Hello, His and Her Healthcare
Medicine now recognizes that women are different
Pain provides a good example of how hormones and genes work together. Women suffer pain more often than men by a margin of as much as 10 to 1, says Jeffrey Mogil, who runs the pain genetics lab in the department of psychology at McGill University in Montreal. Perceived intensity also varies; pressure and electrical stimulation seem to hurt women more than men, while extreme heat or cold affects the sexes similarly. Hormones certainly bear some responsibility: The drop in estrogen before a woman's period may account for a temporary increase in sensitivity to pain (one reason that time is a good one to avoid an eyebrow wax). But what is also now understood, says Mogil, is that different genes are responsible for processing pain in men and women.
"The brain is simply wired up differently to process pain from the get-go," he says. (To capture those differences in basic research, Mogil is on a crusade to persuade scientists to use female mice as well as males in their labs.) Someday, that may mean sex-specific painkillers. For now, research is focused on how existing drugs work differently in men and women. One class of painkillers called kappa opioid agonists, sometimes prescribed for post-surgical or cancer pain, is already known to help women more effectively than men.
Indeed, researchers are investigating how all sorts of drugs affect the sexes differently. How are they absorbed at different rates in the gut? How do proteins that transport and activate the drugs act differently in men and women? Women tend to require higher doses of Valium than men, because they more quickly metabolize it. But they are slower to metabolize certain antibiotics. Gail Anderson, a pharmacologist at the University of Washington in Seattle, has surveyed 163 drug applications featuring a sex analysis that were reviewed by the FDA in a five-year period. Eleven showed a difference of more than 40 percent in their action in men and women.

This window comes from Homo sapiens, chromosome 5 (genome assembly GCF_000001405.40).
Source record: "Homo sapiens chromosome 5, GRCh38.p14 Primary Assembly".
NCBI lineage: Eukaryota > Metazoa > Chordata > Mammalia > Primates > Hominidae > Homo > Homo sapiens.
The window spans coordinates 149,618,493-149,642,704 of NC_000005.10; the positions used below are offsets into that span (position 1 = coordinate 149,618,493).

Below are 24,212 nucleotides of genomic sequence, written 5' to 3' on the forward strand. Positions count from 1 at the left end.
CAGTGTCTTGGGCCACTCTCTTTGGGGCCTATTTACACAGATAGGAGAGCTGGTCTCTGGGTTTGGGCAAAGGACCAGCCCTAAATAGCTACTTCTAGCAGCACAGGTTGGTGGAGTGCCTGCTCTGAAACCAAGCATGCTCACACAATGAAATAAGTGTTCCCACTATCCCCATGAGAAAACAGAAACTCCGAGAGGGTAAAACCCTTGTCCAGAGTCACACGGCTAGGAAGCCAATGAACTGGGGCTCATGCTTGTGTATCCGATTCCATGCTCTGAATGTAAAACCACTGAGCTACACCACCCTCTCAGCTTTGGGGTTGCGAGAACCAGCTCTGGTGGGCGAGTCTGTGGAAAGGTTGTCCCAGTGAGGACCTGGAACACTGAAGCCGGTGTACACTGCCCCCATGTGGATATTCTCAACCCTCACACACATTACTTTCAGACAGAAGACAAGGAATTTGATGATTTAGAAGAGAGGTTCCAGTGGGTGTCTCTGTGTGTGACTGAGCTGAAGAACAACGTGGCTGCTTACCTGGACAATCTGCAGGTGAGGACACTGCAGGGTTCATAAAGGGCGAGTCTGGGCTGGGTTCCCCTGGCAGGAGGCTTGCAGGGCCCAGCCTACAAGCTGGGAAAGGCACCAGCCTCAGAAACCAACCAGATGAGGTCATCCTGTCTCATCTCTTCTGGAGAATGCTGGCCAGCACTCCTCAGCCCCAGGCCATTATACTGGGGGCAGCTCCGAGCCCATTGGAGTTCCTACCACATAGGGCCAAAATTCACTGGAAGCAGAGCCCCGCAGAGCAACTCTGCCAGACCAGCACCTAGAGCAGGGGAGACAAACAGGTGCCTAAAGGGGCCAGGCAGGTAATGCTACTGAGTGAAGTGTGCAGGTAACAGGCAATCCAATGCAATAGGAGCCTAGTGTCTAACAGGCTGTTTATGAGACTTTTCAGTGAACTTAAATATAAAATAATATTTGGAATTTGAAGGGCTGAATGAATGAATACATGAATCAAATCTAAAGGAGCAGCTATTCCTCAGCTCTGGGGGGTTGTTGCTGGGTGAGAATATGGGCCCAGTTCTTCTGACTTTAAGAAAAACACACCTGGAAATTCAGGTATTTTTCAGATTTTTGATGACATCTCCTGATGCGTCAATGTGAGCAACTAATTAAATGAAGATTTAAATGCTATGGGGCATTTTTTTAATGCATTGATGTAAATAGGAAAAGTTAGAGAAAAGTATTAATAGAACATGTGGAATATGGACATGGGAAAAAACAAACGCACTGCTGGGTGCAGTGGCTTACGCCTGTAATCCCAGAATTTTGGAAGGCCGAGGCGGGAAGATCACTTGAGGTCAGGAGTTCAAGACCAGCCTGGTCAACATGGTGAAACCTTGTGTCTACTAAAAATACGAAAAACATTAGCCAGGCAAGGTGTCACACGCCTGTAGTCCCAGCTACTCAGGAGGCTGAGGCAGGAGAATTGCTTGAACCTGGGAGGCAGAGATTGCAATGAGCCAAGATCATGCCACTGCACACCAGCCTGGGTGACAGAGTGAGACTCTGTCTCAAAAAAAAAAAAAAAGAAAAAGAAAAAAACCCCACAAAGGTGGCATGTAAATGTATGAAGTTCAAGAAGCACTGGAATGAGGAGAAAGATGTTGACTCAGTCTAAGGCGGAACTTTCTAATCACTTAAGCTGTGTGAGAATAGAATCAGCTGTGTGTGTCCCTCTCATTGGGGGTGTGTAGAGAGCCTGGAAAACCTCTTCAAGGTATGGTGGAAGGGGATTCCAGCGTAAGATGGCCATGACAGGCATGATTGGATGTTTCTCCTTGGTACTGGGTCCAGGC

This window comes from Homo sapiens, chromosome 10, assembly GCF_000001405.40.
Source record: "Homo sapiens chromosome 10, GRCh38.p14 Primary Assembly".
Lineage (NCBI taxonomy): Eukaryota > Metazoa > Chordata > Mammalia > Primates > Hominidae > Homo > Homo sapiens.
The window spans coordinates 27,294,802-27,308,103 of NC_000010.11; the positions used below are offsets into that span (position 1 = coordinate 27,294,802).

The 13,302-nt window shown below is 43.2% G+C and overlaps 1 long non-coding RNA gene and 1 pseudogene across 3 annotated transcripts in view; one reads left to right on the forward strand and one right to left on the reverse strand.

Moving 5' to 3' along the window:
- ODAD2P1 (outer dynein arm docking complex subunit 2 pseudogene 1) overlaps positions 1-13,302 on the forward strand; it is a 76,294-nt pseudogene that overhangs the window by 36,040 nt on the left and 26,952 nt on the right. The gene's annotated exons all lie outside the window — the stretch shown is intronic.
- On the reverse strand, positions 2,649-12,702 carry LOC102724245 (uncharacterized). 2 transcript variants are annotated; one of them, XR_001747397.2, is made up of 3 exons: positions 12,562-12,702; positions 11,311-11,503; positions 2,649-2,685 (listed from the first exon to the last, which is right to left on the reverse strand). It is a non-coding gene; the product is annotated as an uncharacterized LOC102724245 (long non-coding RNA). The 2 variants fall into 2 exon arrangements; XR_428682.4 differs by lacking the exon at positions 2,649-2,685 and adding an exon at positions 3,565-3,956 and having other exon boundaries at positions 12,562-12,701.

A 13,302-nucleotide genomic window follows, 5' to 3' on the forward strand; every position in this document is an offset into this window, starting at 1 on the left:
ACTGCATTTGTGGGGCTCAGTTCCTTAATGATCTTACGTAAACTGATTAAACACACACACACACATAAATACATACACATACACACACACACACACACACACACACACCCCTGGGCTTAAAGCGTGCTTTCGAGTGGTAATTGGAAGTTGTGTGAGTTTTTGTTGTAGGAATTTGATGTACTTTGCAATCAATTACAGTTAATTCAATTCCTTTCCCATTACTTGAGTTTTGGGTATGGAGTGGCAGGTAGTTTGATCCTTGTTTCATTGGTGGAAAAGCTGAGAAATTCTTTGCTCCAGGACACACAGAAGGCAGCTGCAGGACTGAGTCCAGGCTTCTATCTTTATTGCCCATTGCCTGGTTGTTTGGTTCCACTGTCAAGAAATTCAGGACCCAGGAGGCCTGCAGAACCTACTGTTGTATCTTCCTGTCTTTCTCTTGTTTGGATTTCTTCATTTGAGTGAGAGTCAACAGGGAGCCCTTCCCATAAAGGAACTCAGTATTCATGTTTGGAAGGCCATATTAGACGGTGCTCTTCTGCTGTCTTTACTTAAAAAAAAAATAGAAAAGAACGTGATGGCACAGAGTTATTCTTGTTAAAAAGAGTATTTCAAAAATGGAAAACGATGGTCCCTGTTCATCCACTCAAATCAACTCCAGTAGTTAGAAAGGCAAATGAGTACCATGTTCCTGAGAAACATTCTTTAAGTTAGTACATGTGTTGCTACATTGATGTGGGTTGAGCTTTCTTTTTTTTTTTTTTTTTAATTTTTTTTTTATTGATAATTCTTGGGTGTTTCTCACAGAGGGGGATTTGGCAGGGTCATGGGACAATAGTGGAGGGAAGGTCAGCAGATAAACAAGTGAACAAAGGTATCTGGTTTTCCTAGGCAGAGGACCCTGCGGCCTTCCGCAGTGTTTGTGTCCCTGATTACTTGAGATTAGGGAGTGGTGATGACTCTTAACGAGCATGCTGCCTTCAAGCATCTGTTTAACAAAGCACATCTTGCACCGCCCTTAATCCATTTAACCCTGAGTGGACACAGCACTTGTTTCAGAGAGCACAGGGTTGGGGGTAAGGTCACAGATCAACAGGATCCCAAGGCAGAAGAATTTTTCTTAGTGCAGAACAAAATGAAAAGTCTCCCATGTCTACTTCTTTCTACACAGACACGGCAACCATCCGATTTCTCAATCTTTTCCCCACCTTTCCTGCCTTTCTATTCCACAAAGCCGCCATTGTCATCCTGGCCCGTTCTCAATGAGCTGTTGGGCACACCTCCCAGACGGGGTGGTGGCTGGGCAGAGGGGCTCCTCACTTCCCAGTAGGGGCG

One study led by Susan Kornstein, executive director of the Institute for Women's Health at Virginia Commonwealth University, found that premenopausal women responded better than men to Zoloft, one of the class of antidepressants called selective serotonin reuptake inhibitors (SSRIs), while men responded better to imipramine, one of the tricyclic antidepressants. Postmenopausal women responded to both. (Other studies of these differences have been inconclusive.) Another recent study showed aspirin cuts the risk of heart problems in both men and women but in different ways: In men, it cuts the odds of a heart attack, and in women, the risk of stroke.
Cancer, too, behaves differently in men and women. While colorectal cancer is more common in men, for example, women tend to develop polyps higher in the colon, where they are less likely to be detected by one kind of test, a flexible sigmoidoscopy. A study last year recommended that women choose the more comprehensive colonoscopy instead. Women tend to get lung cancer at an earlier age and are more likely to develop the kind that isn't associated with smoking--but they also have better survival rates. "Right now we don't have anything where you'd treat a man differently from a woman in any type of cancer,"says Kathy Albain, an oncologist at Loyola University in Chicago. But she and other researchers are working on it.